Excerpt on Development of the Insanity Defense | Tim Wu | January 25, 2018


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Excerpt on Development of the Insanity Defense

Excerpt on Development of the Insanity Defense

entirely delinks the “insanity” test from any mental disorder predicate and thus gives the factfinder free rein to decide who should be held accountable for criminal acts. Alternatively, academics from the clinical and legal disciplines such as Fingarette,50 Moore,51 Morse52, Sendor,53 and Schopp54 have proposed tests that focus on the rationality of the defendant, a construct which is cognitively oriented but which, its proponents claim, also captures those with volitional impairment who ought to be excused.55 Although the rationality tests vary in form, they all look at the extent to which the thought content of the criminal defendant reflects reality and the manner in which the defendant processes information.

None of these latter tests has been adopted by any state, and the product test exists in only one state.56 The ALI test, on the other hand, proved quite popular, at one time holding sway in virtually all the federal circuits and over half the states (with the rest using M'Naghten alone or combined with an irresistible impulse defense).57 After John Hinckley's acquittal on charges of attempting to assassinate President Reagan, however, the federal government, as well as several states that had adopted the ALI test, eliminated the volitional prong and tried to narrow the scope of the defense in other ways.58 Furthermore, at least five states have now eliminated the insanity defense altogether.59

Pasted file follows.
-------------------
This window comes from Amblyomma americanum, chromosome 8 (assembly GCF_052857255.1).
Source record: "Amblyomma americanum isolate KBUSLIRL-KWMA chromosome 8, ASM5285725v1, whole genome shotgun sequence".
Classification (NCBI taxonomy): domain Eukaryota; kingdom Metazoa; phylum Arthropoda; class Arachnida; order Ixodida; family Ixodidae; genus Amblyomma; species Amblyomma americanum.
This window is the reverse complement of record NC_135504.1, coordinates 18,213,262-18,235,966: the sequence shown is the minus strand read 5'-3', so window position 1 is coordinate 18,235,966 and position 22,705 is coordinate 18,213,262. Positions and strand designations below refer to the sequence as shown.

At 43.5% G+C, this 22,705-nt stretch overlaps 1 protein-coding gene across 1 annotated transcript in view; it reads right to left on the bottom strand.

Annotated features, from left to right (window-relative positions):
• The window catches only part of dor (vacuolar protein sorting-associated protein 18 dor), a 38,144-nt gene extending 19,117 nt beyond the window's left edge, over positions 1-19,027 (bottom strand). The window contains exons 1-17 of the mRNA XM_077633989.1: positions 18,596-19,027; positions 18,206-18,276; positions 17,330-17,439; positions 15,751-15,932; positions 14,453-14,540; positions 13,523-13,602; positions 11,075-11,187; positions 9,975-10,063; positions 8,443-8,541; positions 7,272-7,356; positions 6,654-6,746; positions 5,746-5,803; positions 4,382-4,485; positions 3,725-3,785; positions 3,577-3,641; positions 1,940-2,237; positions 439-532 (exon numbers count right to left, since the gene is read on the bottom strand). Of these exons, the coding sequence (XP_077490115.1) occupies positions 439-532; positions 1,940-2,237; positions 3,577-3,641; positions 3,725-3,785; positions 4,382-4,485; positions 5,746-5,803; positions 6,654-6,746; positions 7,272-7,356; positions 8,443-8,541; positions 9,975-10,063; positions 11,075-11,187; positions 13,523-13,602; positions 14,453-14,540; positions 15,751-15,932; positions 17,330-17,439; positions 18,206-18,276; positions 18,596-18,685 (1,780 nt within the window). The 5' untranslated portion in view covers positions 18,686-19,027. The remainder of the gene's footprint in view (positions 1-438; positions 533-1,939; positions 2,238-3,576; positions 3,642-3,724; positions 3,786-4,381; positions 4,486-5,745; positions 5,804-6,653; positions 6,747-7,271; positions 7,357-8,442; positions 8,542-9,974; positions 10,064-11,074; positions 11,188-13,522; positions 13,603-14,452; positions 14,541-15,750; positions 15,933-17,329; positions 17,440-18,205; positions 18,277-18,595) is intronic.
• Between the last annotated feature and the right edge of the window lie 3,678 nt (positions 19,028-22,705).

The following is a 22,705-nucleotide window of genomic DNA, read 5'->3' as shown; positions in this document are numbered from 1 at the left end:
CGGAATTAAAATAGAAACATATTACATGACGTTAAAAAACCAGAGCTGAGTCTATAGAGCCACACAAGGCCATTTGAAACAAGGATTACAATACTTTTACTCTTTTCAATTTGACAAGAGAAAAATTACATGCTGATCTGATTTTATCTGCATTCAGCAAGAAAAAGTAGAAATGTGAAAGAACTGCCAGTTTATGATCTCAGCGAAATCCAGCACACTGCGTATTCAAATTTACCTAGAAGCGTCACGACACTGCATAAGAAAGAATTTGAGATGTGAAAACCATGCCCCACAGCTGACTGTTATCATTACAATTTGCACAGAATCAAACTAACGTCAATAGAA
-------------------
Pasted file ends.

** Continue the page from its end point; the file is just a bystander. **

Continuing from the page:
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January 25, 2018

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Tim Wu


Columbia Law School

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